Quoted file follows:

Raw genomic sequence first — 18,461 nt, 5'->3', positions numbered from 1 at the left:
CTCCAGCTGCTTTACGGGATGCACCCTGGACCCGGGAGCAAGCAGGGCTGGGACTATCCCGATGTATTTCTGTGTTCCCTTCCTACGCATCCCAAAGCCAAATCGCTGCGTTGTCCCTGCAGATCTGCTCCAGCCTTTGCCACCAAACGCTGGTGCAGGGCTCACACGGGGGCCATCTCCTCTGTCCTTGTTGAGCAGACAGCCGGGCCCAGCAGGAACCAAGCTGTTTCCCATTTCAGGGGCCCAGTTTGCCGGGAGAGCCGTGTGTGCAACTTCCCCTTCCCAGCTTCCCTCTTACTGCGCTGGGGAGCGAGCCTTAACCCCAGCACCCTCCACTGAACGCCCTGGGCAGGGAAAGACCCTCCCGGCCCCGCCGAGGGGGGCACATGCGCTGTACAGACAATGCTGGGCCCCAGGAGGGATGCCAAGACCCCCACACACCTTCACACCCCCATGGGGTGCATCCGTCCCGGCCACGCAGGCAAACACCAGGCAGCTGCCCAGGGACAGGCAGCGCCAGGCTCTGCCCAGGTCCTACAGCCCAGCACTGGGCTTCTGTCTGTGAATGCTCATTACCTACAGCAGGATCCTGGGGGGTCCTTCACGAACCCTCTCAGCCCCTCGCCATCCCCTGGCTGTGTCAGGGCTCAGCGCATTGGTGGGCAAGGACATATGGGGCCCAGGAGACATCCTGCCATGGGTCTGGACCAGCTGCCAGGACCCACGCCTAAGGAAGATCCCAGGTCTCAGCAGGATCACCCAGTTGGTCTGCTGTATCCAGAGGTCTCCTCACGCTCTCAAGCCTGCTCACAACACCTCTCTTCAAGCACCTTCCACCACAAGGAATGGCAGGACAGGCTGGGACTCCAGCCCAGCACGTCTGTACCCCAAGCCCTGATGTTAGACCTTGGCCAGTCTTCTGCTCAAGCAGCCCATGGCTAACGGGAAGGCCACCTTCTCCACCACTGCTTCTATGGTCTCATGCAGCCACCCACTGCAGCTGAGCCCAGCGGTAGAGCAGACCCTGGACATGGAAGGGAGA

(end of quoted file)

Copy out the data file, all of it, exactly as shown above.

Raw genomic sequence first — 18,461 nt, 5'->3', positions numbered from 1 at the left:
CTCCAGCTGCTTTACGGGATGCACCCTGGACCCGGGAGCAAGCAGGGCTGGGACTATCCCGATGTATTTCTGTGTTCCCTTCCTACGCATCCCAAAGCCAAATCGCTGCGTTGTCCCTGCAGATCTGCTCCAGCCTTTGCCACCAAACGCTGGTGCAGGGCTCACACGGGGGCCATCTCCTCTGTCCTTGTTGAGCAGACAGCCGGGCCCAGCAGGAACCAAGCTGTTTCCCATTTCAGGGGCCCAGTTTGCCGGGAGAGCCGTGTGTGCAACTTCCCCTTCCCAGCTTCCCTCTTACTGCGCTGGGGAGCGAGCCTTAACCCCAGCACCCTCCACTGAACGCCCTGGGCAGGGAAAGACCCTCCCGGCCCCGCCGAGGGGGGCACATGCGCTGTACAGACAATGCTGGGCCCCAGGAGGGATGCCAAGACCCCCACACACCTTCACACCCCCATGGGGTGCATCCGTCCCGGCCACGCAGGCAAACACCAGGCAGCTGCCCAGGGACAGGCAGCGCCAGGCTCTGCCCAGGTCCTACAGCCCAGCACTGGGCTTCTGTCTGTGAATGCTCATTACCTACAGCAGGATCCTGGGGGGTCCTTCACGAACCCTCTCAGCCCCTCGCCATCCCCTGGCTGTGTCAGGGCTCAGCGCATTGGTGGGCAAGGACATATGGGGCCCAGGAGACATCCTGCCATGGGTCTGGACCAGCTGCCAGGACCCACGCCTAAGGAAGATCCCAGGTCTCAGCAGGATCACCCAGTTGGTCTGCTGTATCCAGAGGTCTCCTCACGCTCTCAAGCCTGCTCACAACACCTCTCTTCAAGCACCTTCCACCACAAGGAATGGCAGGACAGGCTGGGACTCCAGCCCAGCACGTCTGTACCCCAAGCCCTGATGTTAGACCTTGGCCAGTCTTCTGCTCAAGCAGCCCATGGCTAACGGGAAGGCCACCTTCTCCACCACTGCTTCTATGGTCTCATGCAGCCACCCACTGCAGCTGAGCCCAGCGGTAGAGCAGACCCTGGACATGGAAGGGAGA